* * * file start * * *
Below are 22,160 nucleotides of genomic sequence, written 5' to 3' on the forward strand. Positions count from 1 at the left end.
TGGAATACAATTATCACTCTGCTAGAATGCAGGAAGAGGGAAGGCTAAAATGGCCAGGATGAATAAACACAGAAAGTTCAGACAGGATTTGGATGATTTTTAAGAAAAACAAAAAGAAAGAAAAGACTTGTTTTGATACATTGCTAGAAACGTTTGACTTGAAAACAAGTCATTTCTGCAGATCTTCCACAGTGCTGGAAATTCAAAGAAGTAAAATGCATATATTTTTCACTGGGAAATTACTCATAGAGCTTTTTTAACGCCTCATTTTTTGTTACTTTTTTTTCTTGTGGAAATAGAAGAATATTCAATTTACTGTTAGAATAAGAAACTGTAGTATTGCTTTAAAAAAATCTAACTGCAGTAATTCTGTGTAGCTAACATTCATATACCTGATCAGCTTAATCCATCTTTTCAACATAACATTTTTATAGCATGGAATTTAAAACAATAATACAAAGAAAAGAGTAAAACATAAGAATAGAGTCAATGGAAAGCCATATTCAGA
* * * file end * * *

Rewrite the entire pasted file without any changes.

Below are 22,160 nucleotides of genomic sequence, written 5' to 3' on the forward strand. Positions count from 1 at the left end.
TGGAATACAATTATCACTCTGCTAGAATGCAGGAAGAGGGAAGGCTAAAATGGCCAGGATGAATAAACACAGAAAGTTCAGACAGGATTTGGATGATTTTTAAGAAAAACAAAAAGAAAGAAAAGACTTGTTTTGATACATTGCTAGAAACGTTTGACTTGAAAACAAGTCATTTCTGCAGATCTTCCACAGTGCTGGAAATTCAAAGAAGTAAAATGCATATATTTTTCACTGGGAAATTACTCATAGAGCTTTTTTAACGCCTCATTTTTTGTTACTTTTTTTTCTTGTGGAAATAGAAGAATATTCAATTTACTGTTAGAATAAGAAACTGTAGTATTGCTTTAAAAAAATCTAACTGCAGTAATTCTGTGTAGCTAACATTCATATACCTGATCAGCTTAATCCATCTTTTCAACATAACATTTTTATAGCATGGAATTTAAAACAATAATACAAAGAAAAGAGTAAAACATAAGAATAGAGTCAATGGAAAGCCATATTCAGA